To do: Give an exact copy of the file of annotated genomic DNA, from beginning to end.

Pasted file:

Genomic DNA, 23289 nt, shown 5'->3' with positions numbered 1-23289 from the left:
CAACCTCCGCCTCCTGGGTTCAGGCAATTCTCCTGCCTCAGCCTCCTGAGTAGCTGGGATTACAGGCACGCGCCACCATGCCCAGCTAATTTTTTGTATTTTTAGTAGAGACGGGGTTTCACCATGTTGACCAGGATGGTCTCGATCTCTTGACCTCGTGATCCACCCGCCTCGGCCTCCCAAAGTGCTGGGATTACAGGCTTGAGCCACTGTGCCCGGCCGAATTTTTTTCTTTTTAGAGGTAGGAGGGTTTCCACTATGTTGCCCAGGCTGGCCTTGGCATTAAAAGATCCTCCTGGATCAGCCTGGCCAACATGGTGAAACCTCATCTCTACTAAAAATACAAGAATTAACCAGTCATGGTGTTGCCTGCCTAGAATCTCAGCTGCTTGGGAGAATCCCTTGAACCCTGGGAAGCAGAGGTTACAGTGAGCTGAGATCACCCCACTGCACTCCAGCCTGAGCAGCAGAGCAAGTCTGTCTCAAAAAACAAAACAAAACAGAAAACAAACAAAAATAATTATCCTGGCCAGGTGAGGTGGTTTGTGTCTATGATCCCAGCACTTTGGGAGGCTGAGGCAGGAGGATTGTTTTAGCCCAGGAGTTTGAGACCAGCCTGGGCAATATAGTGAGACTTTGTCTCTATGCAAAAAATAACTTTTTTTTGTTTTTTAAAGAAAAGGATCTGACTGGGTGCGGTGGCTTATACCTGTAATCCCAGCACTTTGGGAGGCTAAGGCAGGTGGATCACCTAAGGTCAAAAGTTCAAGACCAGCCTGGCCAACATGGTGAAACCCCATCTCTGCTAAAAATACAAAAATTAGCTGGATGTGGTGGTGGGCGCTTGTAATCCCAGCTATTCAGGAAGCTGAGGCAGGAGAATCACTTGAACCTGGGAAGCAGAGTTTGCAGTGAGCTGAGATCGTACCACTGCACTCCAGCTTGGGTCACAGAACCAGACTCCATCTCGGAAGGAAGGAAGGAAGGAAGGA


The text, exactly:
Genomic DNA, 23289 nt, shown 5'->3' with positions numbered 1-23289 from the left:
CAACCTCCGCCTCCTGGGTTCAGGCAATTCTCCTGCCTCAGCCTCCTGAGTAGCTGGGATTACAGGCACGCGCCACCATGCCCAGCTAATTTTTTGTATTTTTAGTAGAGACGGGGTTTCACCATGTTGACCAGGATGGTCTCGATCTCTTGACCTCGTGATCCACCCGCCTCGGCCTCCCAAAGTGCTGGGATTACAGGCTTGAGCCACTGTGCCCGGCCGAATTTTTTTCTTTTTAGAGGTAGGAGGGTTTCCACTATGTTGCCCAGGCTGGCCTTGGCATTAAAAGATCCTCCTGGATCAGCCTGGCCAACATGGTGAAACCTCATCTCTACTAAAAATACAAGAATTAACCAGTCATGGTGTTGCCTGCCTAGAATCTCAGCTGCTTGGGAGAATCCCTTGAACCCTGGGAAGCAGAGGTTACAGTGAGCTGAGATCACCCCACTGCACTCCAGCCTGAGCAGCAGAGCAAGTCTGTCTCAAAAAACAAAACAAAACAGAAAACAAACAAAAATAATTATCCTGGCCAGGTGAGGTGGTTTGTGTCTATGATCCCAGCACTTTGGGAGGCTGAGGCAGGAGGATTGTTTTAGCCCAGGAGTTTGAGACCAGCCTGGGCAATATAGTGAGACTTTGTCTCTATGCAAAAAATAACTTTTTTTTGTTTTTTAAAGAAAAGGATCTGACTGGGTGCGGTGGCTTATACCTGTAATCCCAGCACTTTGGGAGGCTAAGGCAGGTGGATCACCTAAGGTCAAAAGTTCAAGACCAGCCTGGCCAACATGGTGAAACCCCATCTCTGCTAAAAATACAAAAATTAGCTGGATGTGGTGGTGGGCGCTTGTAATCCCAGCTATTCAGGAAGCTGAGGCAGGAGAATCACTTGAACCTGGGAAGCAGAGTTTGCAGTGAGCTGAGATCGTACCACTGCACTCCAGCTTGGGTCACAGAACCAGACTCCATCTCGGAAGGAAGGAAGGAAGGAAGGA